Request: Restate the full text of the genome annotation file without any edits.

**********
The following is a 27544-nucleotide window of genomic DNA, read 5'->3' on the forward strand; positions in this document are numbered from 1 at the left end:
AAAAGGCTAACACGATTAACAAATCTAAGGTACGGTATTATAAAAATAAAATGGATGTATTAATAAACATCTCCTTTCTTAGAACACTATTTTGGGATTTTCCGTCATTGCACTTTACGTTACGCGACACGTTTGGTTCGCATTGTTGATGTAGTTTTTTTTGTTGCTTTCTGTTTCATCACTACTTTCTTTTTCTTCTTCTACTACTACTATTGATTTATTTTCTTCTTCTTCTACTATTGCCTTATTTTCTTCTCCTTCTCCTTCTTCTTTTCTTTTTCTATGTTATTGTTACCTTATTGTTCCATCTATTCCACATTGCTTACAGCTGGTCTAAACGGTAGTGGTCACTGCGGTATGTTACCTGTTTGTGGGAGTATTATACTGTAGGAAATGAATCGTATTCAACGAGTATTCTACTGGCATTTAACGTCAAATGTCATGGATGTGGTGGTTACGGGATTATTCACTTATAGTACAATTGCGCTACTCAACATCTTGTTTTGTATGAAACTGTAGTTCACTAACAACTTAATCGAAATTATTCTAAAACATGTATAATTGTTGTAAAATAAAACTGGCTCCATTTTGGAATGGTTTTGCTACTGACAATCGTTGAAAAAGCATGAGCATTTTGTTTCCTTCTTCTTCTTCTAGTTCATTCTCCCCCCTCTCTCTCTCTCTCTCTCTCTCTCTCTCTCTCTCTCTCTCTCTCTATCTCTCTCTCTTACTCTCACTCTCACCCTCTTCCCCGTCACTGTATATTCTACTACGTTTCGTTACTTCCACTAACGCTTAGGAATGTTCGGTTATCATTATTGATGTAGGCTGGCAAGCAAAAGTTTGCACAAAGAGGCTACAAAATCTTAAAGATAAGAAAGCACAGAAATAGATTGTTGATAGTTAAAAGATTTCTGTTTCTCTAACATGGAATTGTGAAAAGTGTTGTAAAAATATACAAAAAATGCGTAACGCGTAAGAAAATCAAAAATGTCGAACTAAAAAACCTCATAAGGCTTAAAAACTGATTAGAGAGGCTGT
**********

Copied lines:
The following is a 27544-nucleotide window of genomic DNA, read 5'->3' on the forward strand; positions in this document are numbered from 1 at the left end:
AAAAGGCTAACACGATTAACAAATCTAAGGTACGGTATTATAAAAATAAAATGGATGTATTAATAAACATCTCCTTTCTTAGAACACTATTTTGGGATTTTCCGTCATTGCACTTTACGTTACGCGACACGTTTGGTTCGCATTGTTGATGTAGTTTTTTTTGTTGCTTTCTGTTTCATCACTACTTTCTTTTTCTTCTTCTACTACTACTATTGATTTATTTTCTTCTTCTTCTACTATTGCCTTATTTTCTTCTCCTTCTCCTTCTTCTTTTCTTTTTCTATGTTATTGTTACCTTATTGTTCCATCTATTCCACATTGCTTACAGCTGGTCTAAACGGTAGTGGTCACTGCGGTATGTTACCTGTTTGTGGGAGTATTATACTGTAGGAAATGAATCGTATTCAACGAGTATTCTACTGGCATTTAACGTCAAATGTCATGGATGTGGTGGTTACGGGATTATTCACTTATAGTACAATTGCGCTACTCAACATCTTGTTTTGTATGAAACTGTAGTTCACTAACAACTTAATCGAAATTATTCTAAAACATGTATAATTGTTGTAAAATAAAACTGGCTCCATTTTGGAATGGTTTTGCTACTGACAATCGTTGAAAAAGCATGAGCATTTTGTTTCCTTCTTCTTCTTCTAGTTCATTCTCCCCCCTCTCTCTCTCTCTCTCTCTCTCTCTCTCTCTCTCTCTCTCTCTCTATCTCTCTCTCTTACTCTCACTCTCACCCTCTTCCCCGTCACTGTATATTCTACTACGTTTCGTTACTTCCACTAACGCTTAGGAATGTTCGGTTATCATTATTGATGTAGGCTGGCAAGCAAAAGTTTGCACAAAGAGGCTACAAAATCTTAAAGATAAGAAAGCACAGAAATAGATTGTTGATAGTTAAAAGATTTCTGTTTCTCTAACATGGAATTGTGAAAAGTGTTGTAAAAATATACAAAAAATGCGTAACGCGTAAGAAAATCAAAAATGTCGAACTAAAAAACCTCATAAGGCTTAAAAACTGATTAGAGAGGCTGT